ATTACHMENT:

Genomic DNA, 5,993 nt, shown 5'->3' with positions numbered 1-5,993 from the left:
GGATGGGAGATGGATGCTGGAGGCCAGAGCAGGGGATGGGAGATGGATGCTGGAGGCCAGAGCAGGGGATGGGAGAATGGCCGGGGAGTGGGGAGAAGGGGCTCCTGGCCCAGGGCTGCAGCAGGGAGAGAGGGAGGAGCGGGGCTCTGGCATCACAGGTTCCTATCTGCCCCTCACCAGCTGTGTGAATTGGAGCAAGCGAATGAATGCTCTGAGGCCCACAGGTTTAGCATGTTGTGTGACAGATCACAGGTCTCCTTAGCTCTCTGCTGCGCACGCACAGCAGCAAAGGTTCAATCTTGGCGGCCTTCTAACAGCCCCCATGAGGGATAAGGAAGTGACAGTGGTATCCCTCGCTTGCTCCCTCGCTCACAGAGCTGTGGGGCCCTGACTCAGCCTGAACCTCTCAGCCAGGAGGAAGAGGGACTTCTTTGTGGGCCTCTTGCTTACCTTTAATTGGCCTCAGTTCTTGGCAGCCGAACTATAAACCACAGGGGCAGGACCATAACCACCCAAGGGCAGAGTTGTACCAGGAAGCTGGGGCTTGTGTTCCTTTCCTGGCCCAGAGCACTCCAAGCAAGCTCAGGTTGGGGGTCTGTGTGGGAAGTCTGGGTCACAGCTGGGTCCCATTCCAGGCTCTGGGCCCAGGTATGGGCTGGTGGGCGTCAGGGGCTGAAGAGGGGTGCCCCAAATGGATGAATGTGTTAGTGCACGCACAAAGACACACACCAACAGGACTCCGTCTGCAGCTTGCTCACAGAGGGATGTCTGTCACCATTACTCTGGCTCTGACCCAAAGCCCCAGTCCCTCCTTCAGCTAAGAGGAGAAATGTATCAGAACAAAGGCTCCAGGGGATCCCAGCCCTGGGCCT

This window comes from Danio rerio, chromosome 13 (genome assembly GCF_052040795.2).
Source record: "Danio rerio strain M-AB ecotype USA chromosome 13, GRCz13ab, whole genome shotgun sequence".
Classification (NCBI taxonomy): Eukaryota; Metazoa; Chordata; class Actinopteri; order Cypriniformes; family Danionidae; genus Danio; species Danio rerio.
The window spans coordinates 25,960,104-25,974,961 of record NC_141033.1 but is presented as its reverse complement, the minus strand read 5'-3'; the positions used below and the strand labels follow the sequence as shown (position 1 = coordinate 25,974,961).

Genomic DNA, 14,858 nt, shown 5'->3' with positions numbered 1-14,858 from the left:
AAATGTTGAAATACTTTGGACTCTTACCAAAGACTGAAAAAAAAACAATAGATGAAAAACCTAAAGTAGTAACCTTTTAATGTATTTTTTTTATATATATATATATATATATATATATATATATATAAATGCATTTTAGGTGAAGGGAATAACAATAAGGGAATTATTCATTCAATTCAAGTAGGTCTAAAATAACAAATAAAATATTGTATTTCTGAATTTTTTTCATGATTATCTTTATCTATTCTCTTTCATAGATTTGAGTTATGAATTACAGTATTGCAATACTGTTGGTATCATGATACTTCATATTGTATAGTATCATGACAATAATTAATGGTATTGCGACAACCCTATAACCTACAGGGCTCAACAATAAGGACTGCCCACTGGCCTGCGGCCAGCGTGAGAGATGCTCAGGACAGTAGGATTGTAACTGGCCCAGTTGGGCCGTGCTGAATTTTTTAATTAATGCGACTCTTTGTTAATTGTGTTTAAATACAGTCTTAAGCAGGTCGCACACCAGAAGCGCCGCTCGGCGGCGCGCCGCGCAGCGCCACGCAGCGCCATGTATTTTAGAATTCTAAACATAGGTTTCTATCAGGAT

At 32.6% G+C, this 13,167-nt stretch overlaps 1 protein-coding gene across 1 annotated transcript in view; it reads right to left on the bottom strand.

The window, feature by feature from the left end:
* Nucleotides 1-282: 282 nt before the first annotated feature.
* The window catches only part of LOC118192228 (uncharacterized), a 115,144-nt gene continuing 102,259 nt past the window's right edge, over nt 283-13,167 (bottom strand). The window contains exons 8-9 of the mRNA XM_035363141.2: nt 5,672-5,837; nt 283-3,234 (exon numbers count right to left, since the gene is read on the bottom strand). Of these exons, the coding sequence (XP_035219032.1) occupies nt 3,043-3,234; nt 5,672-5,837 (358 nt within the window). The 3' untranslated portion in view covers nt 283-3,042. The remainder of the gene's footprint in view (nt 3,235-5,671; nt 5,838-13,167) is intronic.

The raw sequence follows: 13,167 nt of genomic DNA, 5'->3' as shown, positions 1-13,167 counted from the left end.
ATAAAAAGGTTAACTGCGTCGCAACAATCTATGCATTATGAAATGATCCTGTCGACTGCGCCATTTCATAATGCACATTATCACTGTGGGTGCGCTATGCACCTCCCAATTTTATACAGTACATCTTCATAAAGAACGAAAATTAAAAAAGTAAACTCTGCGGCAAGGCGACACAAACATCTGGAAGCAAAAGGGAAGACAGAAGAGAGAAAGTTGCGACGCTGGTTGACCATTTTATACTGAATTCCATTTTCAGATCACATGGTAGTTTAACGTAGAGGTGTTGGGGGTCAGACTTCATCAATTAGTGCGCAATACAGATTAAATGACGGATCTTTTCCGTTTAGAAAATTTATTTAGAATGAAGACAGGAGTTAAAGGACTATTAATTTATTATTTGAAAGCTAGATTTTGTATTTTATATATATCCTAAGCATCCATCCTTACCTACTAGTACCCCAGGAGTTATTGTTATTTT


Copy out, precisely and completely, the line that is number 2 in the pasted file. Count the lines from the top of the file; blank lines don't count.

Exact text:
GGATGGGAGATGGATGCTGGAGGCCAGAGCAGGGGATGGGAGATGGATGCTGGAGGCCAGAGCAGGGGATGGGAGAATGGCCGGGGAGTGGGGAGAAGGGGCTCCTGGCCCAGGGCTGCAGCAGGGAGAGAGGGAGGAGCGGGGCTCTGGCATCACAGGTTCCTATCTGCCCCTCACCAGCTGTGTGAATTGGAGCAAGCGAATGAATGCTCTGAGGCCCACAGGTTTAGCATGTTGTGTGACAGATCACAGGTCTCCTTAGCTCTCTGCTGCGCACGCACAGCAGCAAAGGTTCAATCTTGGCGGCCTTCTAACAGCCCCCATGAGGGATAAGGAAGTGACAGTGGTATCCCTCGCTTGCTCCCTCGCTCACAGAGCTGTGGGGCCCTGACTCAGCCTGAACCTCTCAGCCAGGAGGAAGAGGGACTTCTTTGTGGGCCTCTTGCTTACCTTTAATTGGCCTCAGTTCTTGGCAGCCGAACTATAAACCACAGGGGCAGGACCATAACCACCCAAGGGCAGAGTTGTACCAGGAAGCTGGGGCTTGTGTTCCTTTCCTGGCCCAGAGCACTCCAAGCAAGCTCAGGTTGGGGGTCTGTGTGGGAAGTCTGGGTCACAGCTGGGTCCCATTCCAGGCTCTGGGCCCAGGTATGGGCTGGTGGGCGTCAGGGGCTGAAGAGGGGTGCCCCAAATGGATGAATGTGTTAGTGCACGCACAAAGACACACACCAACAGGACTCCGTCTGCAGCTTGCTCACAGAGGGATGTCTGTCACCATTACTCTGGCTCTGACCCAAAGCCCCAGTCCCTCCTTCAGCTAAGAGGAGAAATGTATCAGAACAAAGGCTCCAGGGGATCCCAGCCCTGGGCCT